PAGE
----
I bought some of the new-ish Woolies brand mock-duck on a recent grocery trip, without a specific plan for what to do with it. Over the course of a couple days, I remembered the excellent orange duck that our mate Steph has shared with us at one or two Lunar New Year potlucks. I even had her zine tucked away, and sure enough, Kylie Kwong's crispy skin duck appeared on the first page. I wasn't inclined to halve such a good recipe, so I sent Michael back to the supermarket a week later for a second pack of vegan duck.
Spice rubs, hours of marinating and batches of deep-frying are a lot of effort, but I suppose us stage 4-ers have the time, and it really wasn't a bother at all. Our duck turned out a little too salty, and I'll make a more thorough effort to wipe it down after marinating and before chopping. (I might even give it a light rinse, I reckon mock duck can take it!) I used a mixture of two vegan fish sauces that we had stored away - I found the Red Lotus brand much more pungent than the Vincent version (and then there's always the option of making your own).
We served our mock-duck with brown rice and stir-fried green vegetables, confident that the orange sauce had plenty of flavour to extend across the plate.
Kylie Kwong's crispy skin duck
(as shared by Steph; also available from SBS Food)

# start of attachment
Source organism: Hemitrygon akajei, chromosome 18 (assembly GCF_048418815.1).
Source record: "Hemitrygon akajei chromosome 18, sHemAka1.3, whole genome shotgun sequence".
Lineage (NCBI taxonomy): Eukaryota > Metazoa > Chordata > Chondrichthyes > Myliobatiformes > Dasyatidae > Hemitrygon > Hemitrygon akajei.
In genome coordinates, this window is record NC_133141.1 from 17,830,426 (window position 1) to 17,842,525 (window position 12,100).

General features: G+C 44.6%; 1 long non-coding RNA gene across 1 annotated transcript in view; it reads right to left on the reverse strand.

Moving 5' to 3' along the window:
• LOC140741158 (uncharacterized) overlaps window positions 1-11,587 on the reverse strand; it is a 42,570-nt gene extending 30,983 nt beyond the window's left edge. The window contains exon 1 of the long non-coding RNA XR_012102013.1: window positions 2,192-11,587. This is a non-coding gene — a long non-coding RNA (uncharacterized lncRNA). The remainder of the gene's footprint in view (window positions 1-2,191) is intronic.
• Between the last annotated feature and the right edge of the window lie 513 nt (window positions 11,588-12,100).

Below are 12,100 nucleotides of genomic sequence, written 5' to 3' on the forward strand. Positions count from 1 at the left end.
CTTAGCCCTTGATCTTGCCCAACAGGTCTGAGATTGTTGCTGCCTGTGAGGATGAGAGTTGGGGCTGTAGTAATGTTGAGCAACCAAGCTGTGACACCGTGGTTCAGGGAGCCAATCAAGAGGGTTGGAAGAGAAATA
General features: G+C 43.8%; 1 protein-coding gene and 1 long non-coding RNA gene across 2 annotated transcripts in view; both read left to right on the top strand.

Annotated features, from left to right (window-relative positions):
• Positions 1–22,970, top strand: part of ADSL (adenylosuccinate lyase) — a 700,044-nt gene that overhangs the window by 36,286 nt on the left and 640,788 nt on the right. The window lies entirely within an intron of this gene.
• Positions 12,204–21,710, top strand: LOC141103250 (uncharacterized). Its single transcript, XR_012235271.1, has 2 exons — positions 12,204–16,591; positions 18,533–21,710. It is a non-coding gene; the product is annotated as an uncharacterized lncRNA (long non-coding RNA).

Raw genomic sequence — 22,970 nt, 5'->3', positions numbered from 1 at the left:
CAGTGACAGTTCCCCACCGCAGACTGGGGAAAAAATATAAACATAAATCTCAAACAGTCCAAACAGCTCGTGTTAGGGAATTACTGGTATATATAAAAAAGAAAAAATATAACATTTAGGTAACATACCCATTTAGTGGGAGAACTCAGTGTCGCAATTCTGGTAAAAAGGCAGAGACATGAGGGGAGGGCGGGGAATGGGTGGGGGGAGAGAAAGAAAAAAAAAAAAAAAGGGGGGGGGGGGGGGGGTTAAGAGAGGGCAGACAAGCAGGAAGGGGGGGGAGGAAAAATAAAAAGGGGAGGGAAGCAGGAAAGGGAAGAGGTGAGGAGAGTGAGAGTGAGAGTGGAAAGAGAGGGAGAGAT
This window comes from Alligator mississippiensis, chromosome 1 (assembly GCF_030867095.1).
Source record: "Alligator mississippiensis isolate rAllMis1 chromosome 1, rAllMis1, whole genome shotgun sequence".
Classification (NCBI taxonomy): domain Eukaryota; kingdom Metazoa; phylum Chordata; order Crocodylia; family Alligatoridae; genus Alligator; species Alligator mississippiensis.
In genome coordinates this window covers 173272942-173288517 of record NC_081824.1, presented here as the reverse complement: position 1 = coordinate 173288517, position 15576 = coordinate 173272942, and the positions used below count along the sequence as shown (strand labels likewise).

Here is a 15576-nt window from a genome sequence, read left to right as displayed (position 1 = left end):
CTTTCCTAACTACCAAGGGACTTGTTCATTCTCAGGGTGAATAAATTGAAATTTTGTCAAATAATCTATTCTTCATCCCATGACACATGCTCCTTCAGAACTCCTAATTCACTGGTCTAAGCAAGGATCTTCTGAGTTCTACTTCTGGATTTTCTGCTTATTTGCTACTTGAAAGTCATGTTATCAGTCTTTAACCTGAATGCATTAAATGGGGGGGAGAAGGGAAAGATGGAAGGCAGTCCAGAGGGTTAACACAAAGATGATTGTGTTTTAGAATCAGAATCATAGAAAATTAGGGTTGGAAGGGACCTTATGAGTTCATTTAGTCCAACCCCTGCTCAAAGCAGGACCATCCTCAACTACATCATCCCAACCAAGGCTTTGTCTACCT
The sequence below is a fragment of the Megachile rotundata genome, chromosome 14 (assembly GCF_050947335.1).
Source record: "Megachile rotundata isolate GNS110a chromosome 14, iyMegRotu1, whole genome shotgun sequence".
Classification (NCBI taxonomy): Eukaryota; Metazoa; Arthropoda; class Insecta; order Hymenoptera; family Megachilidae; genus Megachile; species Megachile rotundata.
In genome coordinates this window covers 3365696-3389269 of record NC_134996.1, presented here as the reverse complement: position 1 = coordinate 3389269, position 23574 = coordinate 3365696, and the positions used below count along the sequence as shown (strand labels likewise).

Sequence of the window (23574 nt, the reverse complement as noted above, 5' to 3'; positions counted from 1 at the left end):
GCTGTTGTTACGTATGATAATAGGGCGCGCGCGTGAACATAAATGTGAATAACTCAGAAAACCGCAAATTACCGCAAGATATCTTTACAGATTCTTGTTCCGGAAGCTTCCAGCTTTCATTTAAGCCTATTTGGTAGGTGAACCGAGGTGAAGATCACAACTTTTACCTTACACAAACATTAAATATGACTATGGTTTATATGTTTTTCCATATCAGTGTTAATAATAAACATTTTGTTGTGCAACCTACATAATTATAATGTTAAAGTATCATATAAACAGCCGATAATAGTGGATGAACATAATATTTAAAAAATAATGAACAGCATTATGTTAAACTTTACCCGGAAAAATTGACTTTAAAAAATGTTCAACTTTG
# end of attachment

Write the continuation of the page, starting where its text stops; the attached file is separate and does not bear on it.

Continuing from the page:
1 tablespoon Sichuan peppercorns
2 tablespoons salt
1 cup water
1 cup white sugar
250g fruit (ripe blood plums, blood oranges or oranges in order of recommendation)
2/3 cup vegan fish sauce
6 whole star anise
2 cinnamon quills
juice of 2 limes
800g vegan duck
a bunch of plain flour
vegetable oil (we used peanut oil)
Grind together the peppercorns and salt. Rub the salt into the duck, and leave it to marinate for a few hours.
Bring the water and sugar to the boil, and reduce them to a simmer for 5 minutes. Prepare the fruit by removing any stones and chopping into large segments. Add the fruit to the sugar syrup, then add the vegan fish sauce, star anise, and cinnamon. Simmer for several more minutes, then turn off the heat and add the lime juice.
Gently wipe/rinse the salt off the duck and chop the duck into thick but bite-sized pieces. Toss them in flour (I shake them around in a large lidded bowl) until well coated. Heat a centimetre or two of oil in a frypan, and shallow/deep-fry the duck in batches. I rested mine on absorbent paper towel.
Serve the duck in a large bowl, with the sauce poured over the top.